If you like the ultrasound education you get from UOTW, you will absolutely love CastleFest, a world class ultrasound event held in April. Whether you’re an ultrasound novice or want to hone your experienced skills, come eat, drink and learn with the best educators in the field: Dawson, Mallin, Weingart, Mallemat, and more. Oh, and I’ll be there too. Register now.

  1. McConnell MV, Solomon SD, Rayan ME, Come PC, Goldhaber SZ, Lee RT. Regional right ventricular dysfunction detected by echocardiography in acute pulmonary embolism. The American journal of cardiology. 78(4):469-73. 1996. [pubmed]
  2. Casazza F, Bongarzoni A, Capozi A, Agostoni O. Regional right ventricular dysfunction in acute pulmonary embolism and right ventricular infarction. Eur J Echocardiogr. 2005;6(1):11-4. [PDF]
  3. López-Candales A, Edelman K. Right ventricular outflow tract systolic excursion: a distinguishing echocardiographic finding in acute pulmonary embolism. Echocardiography (Mount Kisco, N.Y.). 30(6):649-57. 2013. [pubmed]
  4. Wood KE. Major Pulmonary Embolism . Chest. 121(3):877-. 2002. [article]
  5. Otto CM. Textbook of Clinical Echocardiography, Expert Consult – Online and Print. Elsevier Health Sciences; 2013. [Google Book]
  6. Bech-Hanssen O, Karason K, Rundqvist B, Bollano E, Lindgren F, Selimovic N. Can pulmonary hypertension and increased pulmonary vascular resistance be ruled in and ruled out by echocardiography? Journal of the American Society of Echocardiography : official publication of the American Society of Echocardiography. 26(5):469-78. 2013. [pubmed]
  7. Rich JD, Shah SJ, Swamy RS, Kamp A, Rich S. Inaccuracy of Doppler echocardiographic estimates of pulmonary artery pressures in patients with pulmonary hypertension: implications for clinical practice. Chest. 139(5):988-93. 2011. [pubmed]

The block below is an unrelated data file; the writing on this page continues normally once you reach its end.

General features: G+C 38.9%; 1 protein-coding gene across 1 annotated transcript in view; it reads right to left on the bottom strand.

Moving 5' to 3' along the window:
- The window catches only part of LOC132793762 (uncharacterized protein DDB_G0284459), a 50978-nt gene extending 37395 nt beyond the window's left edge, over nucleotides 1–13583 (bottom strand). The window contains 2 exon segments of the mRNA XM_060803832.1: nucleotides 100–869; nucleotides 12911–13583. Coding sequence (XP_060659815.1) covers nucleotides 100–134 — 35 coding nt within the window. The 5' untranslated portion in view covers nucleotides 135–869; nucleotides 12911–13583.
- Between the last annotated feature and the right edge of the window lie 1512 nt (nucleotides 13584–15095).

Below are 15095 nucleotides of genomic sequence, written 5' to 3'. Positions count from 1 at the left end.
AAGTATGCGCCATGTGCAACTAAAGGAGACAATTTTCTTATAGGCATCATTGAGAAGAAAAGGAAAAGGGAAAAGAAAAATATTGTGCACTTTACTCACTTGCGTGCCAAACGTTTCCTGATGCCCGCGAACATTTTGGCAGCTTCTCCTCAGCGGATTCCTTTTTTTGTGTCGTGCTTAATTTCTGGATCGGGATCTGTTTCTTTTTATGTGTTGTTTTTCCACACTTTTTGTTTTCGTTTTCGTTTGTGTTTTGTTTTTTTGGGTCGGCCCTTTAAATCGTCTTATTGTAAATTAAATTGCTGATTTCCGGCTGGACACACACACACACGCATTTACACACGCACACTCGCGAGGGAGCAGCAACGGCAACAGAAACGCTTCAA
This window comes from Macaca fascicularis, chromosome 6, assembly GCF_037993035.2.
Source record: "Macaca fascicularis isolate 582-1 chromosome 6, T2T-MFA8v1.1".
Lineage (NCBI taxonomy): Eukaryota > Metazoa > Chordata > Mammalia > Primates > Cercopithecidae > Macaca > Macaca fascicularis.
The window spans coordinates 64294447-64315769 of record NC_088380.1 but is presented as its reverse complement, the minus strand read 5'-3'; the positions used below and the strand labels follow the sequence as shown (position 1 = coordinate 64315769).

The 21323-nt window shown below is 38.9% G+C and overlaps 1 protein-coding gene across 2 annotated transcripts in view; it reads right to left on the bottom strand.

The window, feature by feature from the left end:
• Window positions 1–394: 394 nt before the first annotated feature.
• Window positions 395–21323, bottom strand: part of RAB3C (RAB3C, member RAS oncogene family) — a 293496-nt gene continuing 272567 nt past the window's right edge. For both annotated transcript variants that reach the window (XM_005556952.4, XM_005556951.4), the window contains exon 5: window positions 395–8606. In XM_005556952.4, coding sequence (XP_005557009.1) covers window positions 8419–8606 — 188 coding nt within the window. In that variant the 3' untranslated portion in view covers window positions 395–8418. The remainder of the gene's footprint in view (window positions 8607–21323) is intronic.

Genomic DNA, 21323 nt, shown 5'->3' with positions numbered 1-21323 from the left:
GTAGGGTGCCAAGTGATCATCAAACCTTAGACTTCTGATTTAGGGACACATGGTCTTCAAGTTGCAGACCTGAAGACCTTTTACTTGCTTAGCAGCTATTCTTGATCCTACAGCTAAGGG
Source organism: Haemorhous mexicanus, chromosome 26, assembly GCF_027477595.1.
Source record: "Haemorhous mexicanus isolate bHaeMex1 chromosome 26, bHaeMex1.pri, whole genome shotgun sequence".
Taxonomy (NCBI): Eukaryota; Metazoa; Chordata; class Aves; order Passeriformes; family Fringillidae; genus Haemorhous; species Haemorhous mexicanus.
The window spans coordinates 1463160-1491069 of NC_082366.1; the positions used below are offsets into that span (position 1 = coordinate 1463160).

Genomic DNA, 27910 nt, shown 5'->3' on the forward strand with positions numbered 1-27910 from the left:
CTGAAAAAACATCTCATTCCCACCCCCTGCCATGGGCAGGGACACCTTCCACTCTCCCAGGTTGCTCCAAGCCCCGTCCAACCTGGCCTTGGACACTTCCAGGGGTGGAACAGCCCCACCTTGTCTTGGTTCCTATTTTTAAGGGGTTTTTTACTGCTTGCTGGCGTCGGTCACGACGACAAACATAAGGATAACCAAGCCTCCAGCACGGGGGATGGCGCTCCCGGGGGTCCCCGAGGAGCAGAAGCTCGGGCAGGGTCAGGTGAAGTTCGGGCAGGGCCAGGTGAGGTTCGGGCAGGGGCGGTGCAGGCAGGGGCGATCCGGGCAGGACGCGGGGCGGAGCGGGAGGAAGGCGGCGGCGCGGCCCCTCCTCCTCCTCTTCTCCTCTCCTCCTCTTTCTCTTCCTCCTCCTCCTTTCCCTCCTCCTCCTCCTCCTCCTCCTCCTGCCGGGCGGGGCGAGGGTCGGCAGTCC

8. Farber HW, Foreman AJ, Miller DP, McGoon MD. REVEAL Registry: correlation of right heart catheterization and echocardiography in patients with pulmonary arterial hypertension. Congestive heart failure (Greenwich, Conn.). 17(2):56-64. 2011. [pubmed]

  1. Dear Ben,
    I see some clots in RA; Am I right?The RV is not hypertophic;Why cardiogenic shock?The LV function seems good;The obstructive shock is more compatible with this patient!

    1. I think the echogenic material in the RA is just some agitated bubbles being infused in the IV line. Great point about obstructive shock vs cardiogenic. The RV is failing miserably here, reducing the LV preload to near nothing (and preventing the left heart from filling via ventricular interdependence). The treatment for this condition would include reversal of the hypoxia (helping to dilate some of the pulm vascular bed), and possibly inhaled NO and a PDE. All of these treatments are aimed at resolving obstructive physiology. Early on in the treatment course, I’d probably use norepi to augment RV function – and this is directed at the cariogenic portion of the hypotension equation.

  2. Great clip. The right atrial mass could be chiari network since its not protruding to RV.. it seems not an acute process rather a chronic or acute on top of chronic pulmonary htn. .in acute PE, the TRV rarely exceeds 3m/s producing just mild pulmonary htn since the RV is not conditioned to do so